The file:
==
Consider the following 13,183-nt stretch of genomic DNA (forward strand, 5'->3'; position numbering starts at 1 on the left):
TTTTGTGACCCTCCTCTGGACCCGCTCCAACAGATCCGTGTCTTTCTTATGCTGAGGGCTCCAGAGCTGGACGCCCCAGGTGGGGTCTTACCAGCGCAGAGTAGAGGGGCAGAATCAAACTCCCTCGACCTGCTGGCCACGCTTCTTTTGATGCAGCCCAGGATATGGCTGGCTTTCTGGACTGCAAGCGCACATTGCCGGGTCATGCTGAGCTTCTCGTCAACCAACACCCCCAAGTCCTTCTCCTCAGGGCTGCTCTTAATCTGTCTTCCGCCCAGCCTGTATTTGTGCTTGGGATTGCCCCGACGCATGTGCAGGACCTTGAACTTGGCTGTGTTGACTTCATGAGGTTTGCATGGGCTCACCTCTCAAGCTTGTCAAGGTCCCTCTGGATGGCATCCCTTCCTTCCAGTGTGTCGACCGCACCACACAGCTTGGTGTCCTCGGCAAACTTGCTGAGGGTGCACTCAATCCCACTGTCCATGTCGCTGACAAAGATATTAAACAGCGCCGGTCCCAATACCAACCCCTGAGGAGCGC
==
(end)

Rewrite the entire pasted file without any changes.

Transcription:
Consider the following 13,183-nt stretch of genomic DNA (forward strand, 5'->3'; position numbering starts at 1 on the left):
TTTTGTGACCCTCCTCTGGACCCGCTCCAACAGATCCGTGTCTTTCTTATGCTGAGGGCTCCAGAGCTGGACGCCCCAGGTGGGGTCTTACCAGCGCAGAGTAGAGGGGCAGAATCAAACTCCCTCGACCTGCTGGCCACGCTTCTTTTGATGCAGCCCAGGATATGGCTGGCTTTCTGGACTGCAAGCGCACATTGCCGGGTCATGCTGAGCTTCTCGTCAACCAACACCCCCAAGTCCTTCTCCTCAGGGCTGCTCTTAATCTGTCTTCCGCCCAGCCTGTATTTGTGCTTGGGATTGCCCCGACGCATGTGCAGGACCTTGAACTTGGCTGTGTTGACTTCATGAGGTTTGCATGGGCTCACCTCTCAAGCTTGTCAAGGTCCCTCTGGATGGCATCCCTTCCTTCCAGTGTGTCGACCGCACCACACAGCTTGGTGTCCTCGGCAAACTTGCTGAGGGTGCACTCAATCCCACTGTCCATGTCGCTGACAAAGATATTAAACAGCGCCGGTCCCAATACCAACCCCTGAGGAGCGC